August 14, 2008
City to Pursue Funding For Storm Sirens
Emergency Management Director Bryan Whitney presented a proposal for upgrading the city’s emergency warning system at the August 7th meeting of the Memphis City Council.
Following fatal storms in Iowa, mayor William Reckenberg suggested upgrading the city’s warning siren, noting the current siren set-up required to much time to be triggered. Currently the warning siren must be activated at the city water plant, requiring a phone call from the dispatcher’s office.
Whitney presented a proposal to upgrade the nearly 50-year-old system with a new, louder siren that could be triggered by wireless activation keys. Those buttons could be located at the Scotland County Sheriff’s Department in the dispatch center, as well as in all emergency service vehicles such as police, sheriff and fire department.
The emergency director noted that grant funding for these types of projects is available through the USDA, but the application period is in February.
The council authorized Whitney to contact siren system distributors in an effort to schedule a review of the community to determine exact needs. There was some concern among the council that the community might need two sirens.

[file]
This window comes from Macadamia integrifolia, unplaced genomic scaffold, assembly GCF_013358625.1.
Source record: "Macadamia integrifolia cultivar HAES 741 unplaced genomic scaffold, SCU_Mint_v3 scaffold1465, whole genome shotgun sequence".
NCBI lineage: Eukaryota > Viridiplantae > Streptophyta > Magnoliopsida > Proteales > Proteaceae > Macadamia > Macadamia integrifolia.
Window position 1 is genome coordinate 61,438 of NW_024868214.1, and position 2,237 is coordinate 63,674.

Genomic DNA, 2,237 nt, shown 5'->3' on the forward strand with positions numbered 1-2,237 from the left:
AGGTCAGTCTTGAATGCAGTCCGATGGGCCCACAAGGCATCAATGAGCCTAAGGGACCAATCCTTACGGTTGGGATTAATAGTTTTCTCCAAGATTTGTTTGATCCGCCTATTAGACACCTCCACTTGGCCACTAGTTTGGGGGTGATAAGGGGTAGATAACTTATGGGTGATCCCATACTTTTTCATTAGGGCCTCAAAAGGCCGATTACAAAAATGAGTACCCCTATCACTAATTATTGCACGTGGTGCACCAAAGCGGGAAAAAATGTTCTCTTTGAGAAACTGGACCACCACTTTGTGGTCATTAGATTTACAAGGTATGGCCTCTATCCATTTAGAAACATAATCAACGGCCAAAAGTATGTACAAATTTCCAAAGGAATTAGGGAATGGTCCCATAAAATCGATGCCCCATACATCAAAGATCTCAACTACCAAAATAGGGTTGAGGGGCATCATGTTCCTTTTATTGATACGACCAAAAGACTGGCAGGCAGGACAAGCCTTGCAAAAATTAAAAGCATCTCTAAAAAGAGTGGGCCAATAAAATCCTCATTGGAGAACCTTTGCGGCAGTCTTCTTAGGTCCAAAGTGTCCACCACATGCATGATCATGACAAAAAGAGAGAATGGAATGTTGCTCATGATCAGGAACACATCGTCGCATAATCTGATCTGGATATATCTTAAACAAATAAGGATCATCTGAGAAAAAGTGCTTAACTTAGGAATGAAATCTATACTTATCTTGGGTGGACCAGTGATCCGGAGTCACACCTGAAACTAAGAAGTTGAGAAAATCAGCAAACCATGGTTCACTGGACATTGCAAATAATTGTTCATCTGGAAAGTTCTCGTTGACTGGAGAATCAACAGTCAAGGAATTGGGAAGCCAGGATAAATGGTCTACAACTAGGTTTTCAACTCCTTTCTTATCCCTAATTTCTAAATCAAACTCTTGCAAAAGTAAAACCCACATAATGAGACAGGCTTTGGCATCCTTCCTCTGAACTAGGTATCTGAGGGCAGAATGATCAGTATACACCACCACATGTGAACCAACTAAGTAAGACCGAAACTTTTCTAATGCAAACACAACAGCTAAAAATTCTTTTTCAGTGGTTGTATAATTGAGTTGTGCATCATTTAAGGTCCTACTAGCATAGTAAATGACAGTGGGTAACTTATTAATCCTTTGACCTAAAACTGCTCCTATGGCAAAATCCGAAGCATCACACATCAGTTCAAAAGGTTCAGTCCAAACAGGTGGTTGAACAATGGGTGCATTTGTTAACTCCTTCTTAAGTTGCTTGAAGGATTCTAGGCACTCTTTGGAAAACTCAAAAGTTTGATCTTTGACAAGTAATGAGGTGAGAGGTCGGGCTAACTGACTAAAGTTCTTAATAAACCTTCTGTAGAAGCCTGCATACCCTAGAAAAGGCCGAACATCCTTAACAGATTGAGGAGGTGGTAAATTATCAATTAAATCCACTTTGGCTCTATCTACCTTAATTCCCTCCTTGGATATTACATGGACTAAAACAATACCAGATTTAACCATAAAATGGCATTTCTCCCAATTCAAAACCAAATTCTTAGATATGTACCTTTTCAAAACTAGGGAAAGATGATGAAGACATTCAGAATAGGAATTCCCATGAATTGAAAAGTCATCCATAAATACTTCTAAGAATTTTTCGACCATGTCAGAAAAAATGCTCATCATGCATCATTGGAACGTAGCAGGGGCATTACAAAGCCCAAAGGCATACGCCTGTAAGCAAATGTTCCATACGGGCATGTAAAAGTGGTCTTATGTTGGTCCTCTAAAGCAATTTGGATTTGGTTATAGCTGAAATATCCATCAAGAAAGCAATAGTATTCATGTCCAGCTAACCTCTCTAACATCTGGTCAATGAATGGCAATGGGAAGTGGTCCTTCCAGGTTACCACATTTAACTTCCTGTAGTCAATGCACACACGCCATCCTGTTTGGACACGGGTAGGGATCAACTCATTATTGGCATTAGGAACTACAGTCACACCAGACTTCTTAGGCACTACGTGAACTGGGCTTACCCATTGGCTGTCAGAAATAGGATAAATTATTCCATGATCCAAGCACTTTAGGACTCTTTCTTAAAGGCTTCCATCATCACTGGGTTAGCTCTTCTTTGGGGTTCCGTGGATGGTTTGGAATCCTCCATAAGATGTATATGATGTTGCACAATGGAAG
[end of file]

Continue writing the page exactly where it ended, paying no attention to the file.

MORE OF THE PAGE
Whitney also asked the city for permission to review the possible installation of a warning light at the intersection of Madison Street and Clay Street (Highway 15) where fire trucks enter traffic to respond to emergency calls.
He indicated the department had decided to make this intersection the department’s main entry point due to the construction of the Bank of Memphis and the new Memphis City Hall directly to the south of the fire station. The department wants to avoid the added pedestrian traffic in those areas.
The city agreed to allow Whitney to pursue the proposal and authorized the city electric department to assist in the project.
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